Hulu’s Coming-of-Age Comedy Miguel Wants to Fight Challenges Machismo

Latines love entertainment. For years, we have been the top moviegoers — even though the films we watch rarely reflect our communities. While we represent 19% of the U.S. population, we make up only 4.6% of movie roles and 5.3% of TV roles. When we do see ourselves on the big or small screen, we are often playing one-dimensional characters or are cast in films riddled with stereotypes, tropes, and stories that fail to represent the totality of who we are. So we decided to hold Hollywood accountable. Welcome to La Nota, a column where we measure the (mis)representation of Latines in film and TV and grade projects against a Somos test that looks at gender, race, language, and more. This month, we’re grading the Hulu movie Miguel Wants to Fight.
The intersection of white supremacy and patriarchy holds Latinos, and men of color more generally, to impossible standards. To compensate for what toxic masculinity defines as a “real man,” men of color must be tough, unfeeling, violent, and unafraid of other men. According to today’s gender roles, Latino boys and men cannot like any hobbies that are soft, static, or feminine — instead, they should communicate their manliness through something like a contact sport. These ideas of what a Latino man should be are at the forefront of Miguel’s (Tyler Dean Flores) mind in the new Hulu film Miguel Wants to Fight.
In this sweet coming-of-age comedy, Miguel lives in a neighborhood where kids fight each other all the time. His story starts with a personal dilemma: The high school junior has managed to stay out of any physical altercations up until that moment. His friends, who aren’t shy about protecting themselves when the teenage aggression comes out, point out that it’s almost impossible to stay out of fights in their neighborhood and in their high school — it’s basically a rite of passage. When Miguel finds out that his parents want to move out of the neighborhood in a week so his mom — played by the amazing (and generally underused) Andrea Navedo — can take a brand new, better-paying job in Albany, the teen overhears his father (Raúl Castillo) declare that his son will do better in a new, more peaceful environment. Suddenly, Miguel becomes determined to get into a fight to show he is a part of his community.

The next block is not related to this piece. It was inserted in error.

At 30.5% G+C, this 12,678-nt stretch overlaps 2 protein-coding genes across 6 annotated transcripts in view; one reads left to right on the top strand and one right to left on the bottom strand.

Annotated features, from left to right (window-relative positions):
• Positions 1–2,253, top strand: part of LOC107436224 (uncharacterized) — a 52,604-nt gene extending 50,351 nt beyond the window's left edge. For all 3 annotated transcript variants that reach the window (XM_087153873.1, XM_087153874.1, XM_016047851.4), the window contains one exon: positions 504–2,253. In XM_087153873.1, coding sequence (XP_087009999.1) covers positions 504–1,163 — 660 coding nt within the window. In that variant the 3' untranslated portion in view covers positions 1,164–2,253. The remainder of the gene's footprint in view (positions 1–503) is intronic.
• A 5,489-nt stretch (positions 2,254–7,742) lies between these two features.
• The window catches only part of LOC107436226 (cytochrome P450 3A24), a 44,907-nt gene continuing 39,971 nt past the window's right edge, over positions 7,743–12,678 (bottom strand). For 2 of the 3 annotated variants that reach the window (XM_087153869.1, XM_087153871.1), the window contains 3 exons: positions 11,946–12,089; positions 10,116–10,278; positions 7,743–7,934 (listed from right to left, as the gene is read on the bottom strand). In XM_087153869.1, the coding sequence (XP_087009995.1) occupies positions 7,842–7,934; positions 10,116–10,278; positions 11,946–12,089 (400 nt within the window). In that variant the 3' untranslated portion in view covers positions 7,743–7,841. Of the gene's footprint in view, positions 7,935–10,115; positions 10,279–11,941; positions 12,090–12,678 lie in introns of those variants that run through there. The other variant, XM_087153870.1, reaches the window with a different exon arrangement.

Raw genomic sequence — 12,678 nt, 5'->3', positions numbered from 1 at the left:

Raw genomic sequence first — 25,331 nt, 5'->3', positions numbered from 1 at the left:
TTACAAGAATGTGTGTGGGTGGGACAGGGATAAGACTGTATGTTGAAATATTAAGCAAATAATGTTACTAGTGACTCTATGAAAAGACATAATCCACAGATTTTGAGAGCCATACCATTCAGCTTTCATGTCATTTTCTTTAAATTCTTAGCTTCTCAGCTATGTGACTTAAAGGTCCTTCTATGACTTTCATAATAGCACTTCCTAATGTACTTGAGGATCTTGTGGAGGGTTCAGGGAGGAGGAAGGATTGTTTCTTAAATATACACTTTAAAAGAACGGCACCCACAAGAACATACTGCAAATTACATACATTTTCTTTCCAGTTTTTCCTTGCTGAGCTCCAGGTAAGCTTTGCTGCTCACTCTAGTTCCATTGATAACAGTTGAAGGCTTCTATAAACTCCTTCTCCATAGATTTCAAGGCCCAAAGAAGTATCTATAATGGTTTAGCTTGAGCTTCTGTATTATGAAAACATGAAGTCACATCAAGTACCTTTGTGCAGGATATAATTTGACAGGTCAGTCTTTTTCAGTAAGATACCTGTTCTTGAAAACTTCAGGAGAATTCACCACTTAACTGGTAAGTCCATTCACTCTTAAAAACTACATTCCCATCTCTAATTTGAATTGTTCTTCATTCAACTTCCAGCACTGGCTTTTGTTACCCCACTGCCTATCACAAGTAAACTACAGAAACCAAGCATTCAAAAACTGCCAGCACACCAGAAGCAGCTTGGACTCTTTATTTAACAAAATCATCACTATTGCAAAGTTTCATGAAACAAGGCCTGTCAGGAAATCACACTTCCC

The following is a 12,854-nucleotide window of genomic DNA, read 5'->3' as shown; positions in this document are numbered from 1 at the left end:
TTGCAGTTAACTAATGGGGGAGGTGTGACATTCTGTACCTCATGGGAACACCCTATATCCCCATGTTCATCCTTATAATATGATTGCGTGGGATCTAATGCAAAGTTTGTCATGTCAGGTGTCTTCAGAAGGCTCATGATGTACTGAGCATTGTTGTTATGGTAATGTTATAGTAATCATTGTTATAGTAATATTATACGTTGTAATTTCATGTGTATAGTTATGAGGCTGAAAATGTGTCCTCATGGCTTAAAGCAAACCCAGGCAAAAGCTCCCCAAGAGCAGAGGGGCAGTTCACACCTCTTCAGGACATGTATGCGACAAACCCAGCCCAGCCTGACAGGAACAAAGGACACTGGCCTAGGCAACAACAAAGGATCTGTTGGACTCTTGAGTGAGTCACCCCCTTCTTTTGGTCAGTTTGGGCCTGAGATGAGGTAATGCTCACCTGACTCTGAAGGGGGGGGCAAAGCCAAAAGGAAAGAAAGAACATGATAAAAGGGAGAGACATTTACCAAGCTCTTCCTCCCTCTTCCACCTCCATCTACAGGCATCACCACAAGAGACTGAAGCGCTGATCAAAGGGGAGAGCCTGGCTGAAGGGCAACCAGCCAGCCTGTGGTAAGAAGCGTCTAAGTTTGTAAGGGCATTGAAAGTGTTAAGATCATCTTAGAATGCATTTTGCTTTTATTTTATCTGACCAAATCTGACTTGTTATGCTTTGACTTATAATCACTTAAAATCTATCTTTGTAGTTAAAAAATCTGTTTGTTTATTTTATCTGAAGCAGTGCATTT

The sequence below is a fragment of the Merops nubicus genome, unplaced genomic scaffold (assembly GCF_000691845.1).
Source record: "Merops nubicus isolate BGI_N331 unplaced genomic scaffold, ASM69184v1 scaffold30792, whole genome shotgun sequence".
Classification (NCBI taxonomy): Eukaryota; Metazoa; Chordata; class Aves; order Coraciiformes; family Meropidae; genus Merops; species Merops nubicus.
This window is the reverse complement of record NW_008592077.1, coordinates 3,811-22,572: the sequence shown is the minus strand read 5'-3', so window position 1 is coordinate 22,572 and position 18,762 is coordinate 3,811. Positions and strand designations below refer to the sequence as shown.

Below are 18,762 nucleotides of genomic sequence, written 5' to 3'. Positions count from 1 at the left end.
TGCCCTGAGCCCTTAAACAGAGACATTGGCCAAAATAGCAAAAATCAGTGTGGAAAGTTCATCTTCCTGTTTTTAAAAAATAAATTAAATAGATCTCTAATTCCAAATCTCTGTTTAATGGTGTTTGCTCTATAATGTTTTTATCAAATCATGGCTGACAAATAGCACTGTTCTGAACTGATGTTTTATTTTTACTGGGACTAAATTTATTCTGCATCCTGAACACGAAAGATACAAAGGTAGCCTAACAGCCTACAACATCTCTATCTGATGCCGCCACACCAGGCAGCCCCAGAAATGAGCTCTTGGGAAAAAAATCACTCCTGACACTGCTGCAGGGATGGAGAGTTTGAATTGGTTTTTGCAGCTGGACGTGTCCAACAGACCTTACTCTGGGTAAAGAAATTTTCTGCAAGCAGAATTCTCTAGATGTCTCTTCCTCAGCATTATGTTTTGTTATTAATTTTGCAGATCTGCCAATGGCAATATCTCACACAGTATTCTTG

To make matters worse, his dad owns and manages a boxing training gym, where his friend David (Christian Vunipola) comes to train and bond with Miguel’s father. While nobody says so, Miguel draws his own conclusions about his manhood and his future move to a more tranquil neighborhood, and he turns these pieces of information into the imperative that he must prove himself to his friends and to his father by getting into a fight. Through fighting, he believes he can simultaneously prove his loyalty to his friends before he moves and impress his dad — it’s pretty much the perfect plan.
The problem is that Miguel is simply not an aggressive person by nature, and he doesn’t even know how to start a fight. Throughout the film he tries to offend people or confront them, but he always fails. Sometimes, he accidentally befriends the person he is trying to fight; other times, he just runs away in fear or the fight doesn’t happen the way he planned it. Miguel struggles with the standards the world has forced on him, and the more he flounders, the less he feels like he belongs with his friends or family.

"It was refreshing to see a brown boy feel so obviously alienated by machismo culture."

nicole froio
Watching a brown Latino boy struggle with his sense of self and his manhood, in contrast with his natural impulses, was not only interesting but also necessary. Latino men are often portrayed as violent in TV shows and films — Narcos and Narcos: Mexico are good examples of this — and while violence and masculinity are worthy topics of exploration in Latine culture, it was refreshing to see a brown boy feel so obviously alienated by machismo culture.